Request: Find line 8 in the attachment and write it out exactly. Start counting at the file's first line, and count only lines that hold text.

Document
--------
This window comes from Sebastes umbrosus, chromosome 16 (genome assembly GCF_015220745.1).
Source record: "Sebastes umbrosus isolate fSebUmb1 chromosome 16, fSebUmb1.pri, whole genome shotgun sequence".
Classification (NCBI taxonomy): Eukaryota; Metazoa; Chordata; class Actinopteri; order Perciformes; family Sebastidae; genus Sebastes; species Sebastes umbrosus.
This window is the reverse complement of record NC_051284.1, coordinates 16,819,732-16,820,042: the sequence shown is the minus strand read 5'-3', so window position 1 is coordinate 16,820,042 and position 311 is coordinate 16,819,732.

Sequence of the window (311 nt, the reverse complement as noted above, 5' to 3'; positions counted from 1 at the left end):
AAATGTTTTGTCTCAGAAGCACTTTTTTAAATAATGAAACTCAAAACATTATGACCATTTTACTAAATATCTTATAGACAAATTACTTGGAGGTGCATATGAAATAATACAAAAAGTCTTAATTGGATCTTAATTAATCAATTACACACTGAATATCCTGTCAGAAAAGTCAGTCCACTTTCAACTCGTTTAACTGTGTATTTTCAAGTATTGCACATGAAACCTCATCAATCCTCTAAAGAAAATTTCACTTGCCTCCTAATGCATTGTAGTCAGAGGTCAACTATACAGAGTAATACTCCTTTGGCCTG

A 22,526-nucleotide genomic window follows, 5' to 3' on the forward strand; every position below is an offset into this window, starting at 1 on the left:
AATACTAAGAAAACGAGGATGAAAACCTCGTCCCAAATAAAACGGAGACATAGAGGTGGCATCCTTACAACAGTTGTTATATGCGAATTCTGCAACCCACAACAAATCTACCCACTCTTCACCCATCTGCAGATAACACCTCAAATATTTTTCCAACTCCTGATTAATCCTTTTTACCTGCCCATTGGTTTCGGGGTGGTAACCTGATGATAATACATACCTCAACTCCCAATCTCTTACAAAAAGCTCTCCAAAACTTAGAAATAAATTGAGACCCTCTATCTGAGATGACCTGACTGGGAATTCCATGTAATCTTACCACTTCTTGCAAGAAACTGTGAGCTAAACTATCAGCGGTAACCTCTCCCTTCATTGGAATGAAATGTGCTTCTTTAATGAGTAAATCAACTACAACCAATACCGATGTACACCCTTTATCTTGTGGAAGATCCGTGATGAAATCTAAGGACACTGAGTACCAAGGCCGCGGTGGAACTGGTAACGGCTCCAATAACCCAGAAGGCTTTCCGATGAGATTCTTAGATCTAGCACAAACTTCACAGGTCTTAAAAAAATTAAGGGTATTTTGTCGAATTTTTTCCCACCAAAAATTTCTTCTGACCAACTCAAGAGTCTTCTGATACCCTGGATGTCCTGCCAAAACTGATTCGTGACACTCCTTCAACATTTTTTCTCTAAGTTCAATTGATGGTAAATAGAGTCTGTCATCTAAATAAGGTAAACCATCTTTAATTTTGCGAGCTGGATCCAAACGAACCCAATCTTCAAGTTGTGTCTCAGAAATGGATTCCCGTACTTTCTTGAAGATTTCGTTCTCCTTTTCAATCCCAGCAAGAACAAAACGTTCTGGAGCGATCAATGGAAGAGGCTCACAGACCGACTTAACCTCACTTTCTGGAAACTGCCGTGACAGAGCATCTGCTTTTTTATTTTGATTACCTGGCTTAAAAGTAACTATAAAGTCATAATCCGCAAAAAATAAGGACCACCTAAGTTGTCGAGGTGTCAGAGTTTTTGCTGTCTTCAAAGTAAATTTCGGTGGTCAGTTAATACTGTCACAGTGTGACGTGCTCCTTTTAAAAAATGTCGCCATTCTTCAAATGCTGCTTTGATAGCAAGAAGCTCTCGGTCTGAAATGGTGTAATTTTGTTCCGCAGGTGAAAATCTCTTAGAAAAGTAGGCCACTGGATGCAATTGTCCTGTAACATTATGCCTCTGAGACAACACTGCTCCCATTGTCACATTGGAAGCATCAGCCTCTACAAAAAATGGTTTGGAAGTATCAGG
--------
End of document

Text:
AATACTAAGAAAACGAGGATGAAAACCTCGTCCCAAATAAAACGGAGACATAGAGGTGGCATCCTTACAACAGTTGTTATATGCGAATTCTGCAACCCACAACAAATCTACCCACTCTTCACCCATCTGCAGATAACACCTCAAATATTTTTCCAACTCCTGATTAATCCTTTTTACCTGCCCATTGGTTTCGGGGTGGTAACCTGATGATAATACATACCTCAACTCCCAATCTCTTACAAAAAGCTCTCCAAAACTTAGAAATAAATTGAGACCCTCTATCTGAGATGACCTGACTGGGAATTCCATGTAATCTTACCACTTCTTGCAAGAAACTGTGAGCTAAACTATCAGCGGTAACCTCTCCCTTCATTGGAATGAAATGTGCTTCTTTAATGAGTAAATCAACTACAACCAATACCGATGTACACCCTTTATCTTGTGGAAGATCCGTGATGAAATCTAAGGACACTGAGTACCAAGGCCGCGGTGGAACTGGTAACGGCTCCAATAACCCAGAAGGCTTTCCGATGAGATTCTTAGATCTAGCACAAACTTCACAGGTCTTAAAAAAATTAAGGGTATTTTGTCGAATTTTTTCCCACCAAAAATTTCTTCTGACCAACTCAAGAGTCTTCTGATACCCTGGATGTCCTGCCAAAACTGATTCGTGACACTCCTTCAACATTTTTTCTCTAAGTTCAATTGATGGTAAATAGAGTCTGTCATCTAAATAAGGTAAACCATCTTTAATTTTGCGAGCTGGATCCAAACGAACCCAATCTTCAAGTTGTGTCTCAGAAATGGATTCCCGTACTTTCTTGAAGATTTCGTTCTCCTTTTCAATCCCAGCAAGAACAAAACGTTCTGGAGCGATCAATGGAAGAGGCTCACAGACCGACTTAACCTCACTTTCTGGAAACTGCCGTGACAGAGCATCTGCTTTTTTATTTTGATTACCTGGCTTAAAAGTAACTATAAAGTCATAATCCGCAAAAAATAAGGACCACCTAAGTTGTCGAGGTGTCAGAGTTTTTGCTGTCTTCAAAGTAAATTTCGGTGGTCAGTTAATACTGTCACAGTGTGACGTGCTCCTTTTAAAAAATGTCGCCATTCTTCAAATGCTGCTTTGATAGCAAGAAGCTCTCGGTCTGAAATGGTGTAATTTTGTTCCGCAGGTGAAAATCTCTTAGAAAAGTAGGCCACTGGATGCAATTGTCCTGTAACATTATGCCTCTGAGACAACACTGCTCCCATTGTCACATTGGAAGCATCAGCCTCTACAAAAAATGGTTTGGAAGTATCAGG